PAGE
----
Protest Movements

In 1959, Martin Luther King, Jr. wrote an autobiographical article for Ebony Magazine called "My Trip to the Land of Gandhi." The peaceful paths that these two great men traveled were at times quite different, and at times quite similar.

On this edition of StudioTulsa, we listen back to a discussion that originally aired in February of last year. At that time, we spoke with Julia Clifford, the director of a documentary film called "Children of the Civil Rights." This film tells the little-known yet true story of a group of schoolchildren in Oklahoma City who -- for nearly six years -- staged Civil Rights-era sit-ins at various diners and lunch counters in OKC. These protests began in 1958, more than a year before the far more familiar Greensboro, North Carolina, sit-ins occurred.

On this edition of StudioTulsa, we speak with two University of Tulsa faculty members about an exciting Woody Guthrie symposium -- entitled "Standing at the Crossroads of American Cultural Life" -- that will happen at TU's Lorton Performance Center on Saturday the 30th. Our guests are Dr. Randall Fuller, the Chapman Professor of English, and Dr. Brian Hosmer, the Barnard Associate Professor of Western American History.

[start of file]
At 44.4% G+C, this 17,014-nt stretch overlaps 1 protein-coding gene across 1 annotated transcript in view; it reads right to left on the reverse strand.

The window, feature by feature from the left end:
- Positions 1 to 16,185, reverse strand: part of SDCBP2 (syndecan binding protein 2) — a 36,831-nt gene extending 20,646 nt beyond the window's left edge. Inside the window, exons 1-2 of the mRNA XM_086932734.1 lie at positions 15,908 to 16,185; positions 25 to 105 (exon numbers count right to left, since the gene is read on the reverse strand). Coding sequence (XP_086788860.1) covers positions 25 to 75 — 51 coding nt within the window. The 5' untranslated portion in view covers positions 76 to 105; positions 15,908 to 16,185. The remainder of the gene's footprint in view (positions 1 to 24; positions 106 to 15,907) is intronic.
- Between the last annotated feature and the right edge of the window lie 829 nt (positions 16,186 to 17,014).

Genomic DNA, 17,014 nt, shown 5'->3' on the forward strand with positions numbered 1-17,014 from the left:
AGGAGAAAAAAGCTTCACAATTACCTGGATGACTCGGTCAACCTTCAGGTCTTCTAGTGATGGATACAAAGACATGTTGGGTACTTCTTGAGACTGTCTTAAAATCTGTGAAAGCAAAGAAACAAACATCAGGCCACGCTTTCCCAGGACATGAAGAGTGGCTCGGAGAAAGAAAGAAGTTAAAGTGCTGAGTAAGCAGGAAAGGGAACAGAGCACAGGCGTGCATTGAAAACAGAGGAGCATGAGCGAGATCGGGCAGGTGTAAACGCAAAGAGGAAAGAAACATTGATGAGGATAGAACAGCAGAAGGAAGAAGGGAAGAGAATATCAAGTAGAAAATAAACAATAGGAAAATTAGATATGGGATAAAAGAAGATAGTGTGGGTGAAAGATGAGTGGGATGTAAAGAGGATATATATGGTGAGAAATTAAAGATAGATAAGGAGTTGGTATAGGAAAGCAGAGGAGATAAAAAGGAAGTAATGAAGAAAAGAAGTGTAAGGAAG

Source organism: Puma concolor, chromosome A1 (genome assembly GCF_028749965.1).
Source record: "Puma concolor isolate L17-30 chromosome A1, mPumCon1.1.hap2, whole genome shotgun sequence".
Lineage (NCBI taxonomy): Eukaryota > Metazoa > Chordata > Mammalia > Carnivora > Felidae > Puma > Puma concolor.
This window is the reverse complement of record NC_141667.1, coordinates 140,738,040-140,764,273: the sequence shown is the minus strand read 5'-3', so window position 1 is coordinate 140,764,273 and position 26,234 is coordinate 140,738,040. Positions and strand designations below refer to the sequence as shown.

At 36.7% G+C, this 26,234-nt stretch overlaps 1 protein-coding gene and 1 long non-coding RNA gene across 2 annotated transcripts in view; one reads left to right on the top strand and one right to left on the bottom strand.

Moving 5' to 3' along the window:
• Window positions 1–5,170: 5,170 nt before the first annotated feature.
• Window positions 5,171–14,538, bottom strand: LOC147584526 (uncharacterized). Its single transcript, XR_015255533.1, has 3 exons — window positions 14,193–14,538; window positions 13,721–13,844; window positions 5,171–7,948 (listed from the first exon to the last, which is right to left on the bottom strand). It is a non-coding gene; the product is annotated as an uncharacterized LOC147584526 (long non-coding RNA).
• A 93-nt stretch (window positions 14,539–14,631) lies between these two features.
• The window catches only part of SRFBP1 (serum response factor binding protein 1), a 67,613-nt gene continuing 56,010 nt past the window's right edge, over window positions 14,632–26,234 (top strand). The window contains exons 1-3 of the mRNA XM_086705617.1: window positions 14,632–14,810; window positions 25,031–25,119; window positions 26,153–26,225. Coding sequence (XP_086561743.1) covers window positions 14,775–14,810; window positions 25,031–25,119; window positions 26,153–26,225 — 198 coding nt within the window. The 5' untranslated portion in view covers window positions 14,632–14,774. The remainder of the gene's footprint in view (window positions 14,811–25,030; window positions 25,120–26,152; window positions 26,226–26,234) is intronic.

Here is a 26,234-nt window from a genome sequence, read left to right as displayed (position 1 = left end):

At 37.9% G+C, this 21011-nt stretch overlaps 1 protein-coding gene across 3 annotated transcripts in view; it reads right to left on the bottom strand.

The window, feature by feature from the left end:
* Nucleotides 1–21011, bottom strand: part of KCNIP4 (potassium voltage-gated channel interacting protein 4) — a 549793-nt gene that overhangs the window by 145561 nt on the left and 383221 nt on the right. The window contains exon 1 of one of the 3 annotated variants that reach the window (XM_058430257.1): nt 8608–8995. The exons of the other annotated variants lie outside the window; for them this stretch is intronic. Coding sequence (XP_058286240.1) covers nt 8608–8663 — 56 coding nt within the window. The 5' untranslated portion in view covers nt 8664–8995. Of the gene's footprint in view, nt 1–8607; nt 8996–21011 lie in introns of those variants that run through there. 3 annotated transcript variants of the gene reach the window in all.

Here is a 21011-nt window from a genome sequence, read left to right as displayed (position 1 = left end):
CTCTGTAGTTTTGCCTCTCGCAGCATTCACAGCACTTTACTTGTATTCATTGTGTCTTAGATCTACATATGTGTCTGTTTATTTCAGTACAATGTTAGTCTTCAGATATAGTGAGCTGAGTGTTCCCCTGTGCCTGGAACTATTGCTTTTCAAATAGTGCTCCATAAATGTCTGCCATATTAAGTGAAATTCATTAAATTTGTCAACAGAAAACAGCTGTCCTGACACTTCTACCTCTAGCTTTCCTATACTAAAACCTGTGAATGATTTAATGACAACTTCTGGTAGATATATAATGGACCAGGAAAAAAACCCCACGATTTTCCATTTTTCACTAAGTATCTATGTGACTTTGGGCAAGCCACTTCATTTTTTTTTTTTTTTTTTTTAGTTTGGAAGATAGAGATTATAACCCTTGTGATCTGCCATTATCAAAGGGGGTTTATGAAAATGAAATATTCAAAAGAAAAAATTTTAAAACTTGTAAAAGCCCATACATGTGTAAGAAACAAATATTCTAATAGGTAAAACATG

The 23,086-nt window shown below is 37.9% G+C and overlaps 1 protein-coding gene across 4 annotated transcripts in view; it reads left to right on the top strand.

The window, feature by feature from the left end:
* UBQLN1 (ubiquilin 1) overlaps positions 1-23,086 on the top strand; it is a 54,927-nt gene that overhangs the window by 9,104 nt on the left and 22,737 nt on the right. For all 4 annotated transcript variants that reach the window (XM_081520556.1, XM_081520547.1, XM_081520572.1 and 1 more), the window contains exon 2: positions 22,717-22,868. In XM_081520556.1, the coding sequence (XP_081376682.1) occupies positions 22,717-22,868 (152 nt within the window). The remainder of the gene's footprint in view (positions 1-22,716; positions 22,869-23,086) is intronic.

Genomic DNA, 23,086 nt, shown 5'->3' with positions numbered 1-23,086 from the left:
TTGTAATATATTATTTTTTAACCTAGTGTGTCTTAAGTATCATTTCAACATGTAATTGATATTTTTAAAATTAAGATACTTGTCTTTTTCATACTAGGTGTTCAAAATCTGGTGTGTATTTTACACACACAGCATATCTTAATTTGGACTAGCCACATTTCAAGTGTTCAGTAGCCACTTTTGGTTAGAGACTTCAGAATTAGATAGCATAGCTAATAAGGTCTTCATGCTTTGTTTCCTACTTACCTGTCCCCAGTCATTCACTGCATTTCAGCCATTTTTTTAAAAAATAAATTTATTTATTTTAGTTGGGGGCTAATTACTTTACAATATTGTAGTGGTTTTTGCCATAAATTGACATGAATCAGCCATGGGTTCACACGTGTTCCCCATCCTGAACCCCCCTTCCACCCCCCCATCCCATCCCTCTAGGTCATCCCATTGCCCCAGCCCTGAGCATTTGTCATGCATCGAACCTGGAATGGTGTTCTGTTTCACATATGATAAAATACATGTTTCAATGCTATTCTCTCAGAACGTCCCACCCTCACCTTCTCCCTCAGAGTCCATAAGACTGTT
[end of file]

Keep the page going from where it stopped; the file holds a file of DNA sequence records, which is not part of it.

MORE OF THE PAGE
On this edition of our show, we learn about a documentary film that will be screened tonight (Thursday the 11th) in Helmerich Hall on the TU campus. The screening is free to the public, and it will also feature a panel discussion; it begins at 7pm. The film is "Children of the Civil Rights," and our guest is Julia Clifford, who directed it. As noted of this film at the "Children of the Civil Rights" website: "No one knew a group of children in Oklahoma City were heroes; not even the children themselves.

Our guest on ST is Lennard J. Davis, an author and scholar who is also Distinguished Professor of Liberal Arts in the Departments of Disability Studies and English at the University of Illinois at Chicago.